View Full Version : issues with strtotime and date functions..

02-22-2007, 05:28 AM
I'm trying to add 3 days to a stored starting date:

echo $_SESSION['start_date']."<br>";

$new_timestamp = ($_SESSION['start_date'] + strtotime("+3 days"));
$new_date = date('Y-m-d', $new_timestamp);

echo $new_date;

This ouputs:

2007-02-25 (which is clearly + 7 days?)

I would expect it to output:


Am I missing something?

02-22-2007, 07:36 AM
The result of strtotime() is a unix timestamp. You need to convert the your $_SESSION['start_date'] variable to a unix timestamp with mktime() before adding the strtotime() result to it.

02-22-2007, 09:23 PM
Thanks, that makes sense.

I've amended the code but it still doesn't seem to work:

echo $_SESSION['start_date']."<br>";

$start_time = mktime($_SESSION['start_date']);
$start_date = $start_time + strtotime("+3 days");
$new_date = date('Y-m-d', $start_date);

echo $new_date;



02-22-2007, 09:53 PM
Fumi, do you (or anyone else that reads this) know of a site that explains how to do stuff with the date in PHP? I'm sure I'm not the only one who's confused on this. I've had to work with mktime() and date() and such in the past, but I still don't understand it enough to work with it. I know that mktime() deals with seconds, but I don't know how to change this into a readable date. Thanks for any help you all can provide.

02-22-2007, 10:12 PM
Welll..... I can't really put it any better than the manual... it's all about boiling down a date or time to a common denominator. mktime() returns the number of seconds elapsed between January 1 1970 (Unix epoch) and the values you plug into the function.

Once you boil date/times down to that same common denominator, you can perform addition and subtraction on the value and then convert that mktime value back to a readable date and time using the date() and time() functions.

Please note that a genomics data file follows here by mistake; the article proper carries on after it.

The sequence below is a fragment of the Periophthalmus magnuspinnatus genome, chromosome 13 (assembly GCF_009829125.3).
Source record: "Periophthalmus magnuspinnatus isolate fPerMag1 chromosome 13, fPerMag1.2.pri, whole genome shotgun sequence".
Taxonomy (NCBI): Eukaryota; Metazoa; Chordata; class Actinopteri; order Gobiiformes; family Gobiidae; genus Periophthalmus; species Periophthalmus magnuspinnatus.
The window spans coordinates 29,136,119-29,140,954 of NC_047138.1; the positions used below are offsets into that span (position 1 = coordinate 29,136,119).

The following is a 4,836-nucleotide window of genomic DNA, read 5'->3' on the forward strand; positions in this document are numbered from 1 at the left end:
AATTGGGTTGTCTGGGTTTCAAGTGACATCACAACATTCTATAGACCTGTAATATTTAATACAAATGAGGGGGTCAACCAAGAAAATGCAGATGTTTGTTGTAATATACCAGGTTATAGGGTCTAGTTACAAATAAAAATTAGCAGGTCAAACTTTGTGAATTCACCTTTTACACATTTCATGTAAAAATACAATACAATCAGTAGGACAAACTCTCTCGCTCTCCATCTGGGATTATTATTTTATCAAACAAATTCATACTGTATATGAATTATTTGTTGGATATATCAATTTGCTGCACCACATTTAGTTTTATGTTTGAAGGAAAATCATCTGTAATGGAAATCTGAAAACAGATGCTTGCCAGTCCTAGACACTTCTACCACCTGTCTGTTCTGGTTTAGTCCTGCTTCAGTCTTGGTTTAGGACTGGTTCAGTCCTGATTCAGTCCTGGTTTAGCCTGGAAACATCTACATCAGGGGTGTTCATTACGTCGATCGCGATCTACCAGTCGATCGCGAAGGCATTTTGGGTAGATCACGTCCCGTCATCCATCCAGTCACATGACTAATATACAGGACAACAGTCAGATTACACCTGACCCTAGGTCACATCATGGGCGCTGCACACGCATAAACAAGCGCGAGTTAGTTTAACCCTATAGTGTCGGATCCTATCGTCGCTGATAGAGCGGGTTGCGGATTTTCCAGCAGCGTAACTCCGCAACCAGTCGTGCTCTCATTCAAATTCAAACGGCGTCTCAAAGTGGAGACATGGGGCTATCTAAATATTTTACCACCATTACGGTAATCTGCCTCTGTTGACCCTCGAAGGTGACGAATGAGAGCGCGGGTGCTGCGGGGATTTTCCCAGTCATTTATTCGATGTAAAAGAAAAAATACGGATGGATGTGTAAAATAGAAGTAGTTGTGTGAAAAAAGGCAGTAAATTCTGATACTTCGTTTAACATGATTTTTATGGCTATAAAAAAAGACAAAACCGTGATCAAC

Quadrant6 you must pass mktime() (http://us2.php.net/manual/en/function.mktime.php) the month, day and year values separately.

//assuming date format of YYYY-MM-DD
$start_time = mktime(12, 0, 0, substr($_SESSION['start_date'], 5, 2), substr($_SESSION['start_date'], 8, 2), substr($_SESSION['start_date'], 0, 4));

Note the hour of 12 noon, to avoid issues with time zones, though it may not avoid the issues entirely.

02-22-2007, 10:17 PM
You want something like:

$time_a = '2006-07-01';

$time_b = date('Y-m-d',strtotime('+ 3 days',strtotime($time_a)));

echo $time_b;


YYYY-MM-DD is an acceptable input to strtotime, so you don't need mktime (which takes separate arguments for each portion of the date/time), and the 2nd argument to strtotime can be a timestamp to start from, rather than defaulting to now.

the above split up slightly for clarity:

$time_a = '2006-07-01'; //start time

$time_a_as_timestamp = strtotime($time_a); //turn it into a ts

$time_b_as_timestamp = strtotime('+3 days',$time_a_as_timestamp); // add 3 days to time_a

$time_b = date('Y-m-d',$time_b_as_timestamp); //then format

02-23-2007, 12:10 AM
Thanks - that works perfectly.

As a side note: I'm using it later in an If comparison to check whether the current row date is newer than this $new_date

while($row = mysql_fetch..

if($row['date'] >= $new_date){

Which for example does: if '2006-02-13' >= '2006-03-10'

I'm surprised that this comparison seems to work? I thought I'd have to convert both again to timestamps or numbers but PHP just knows how to handle (though I'm posting this just in case I'm wrong and missing something :) )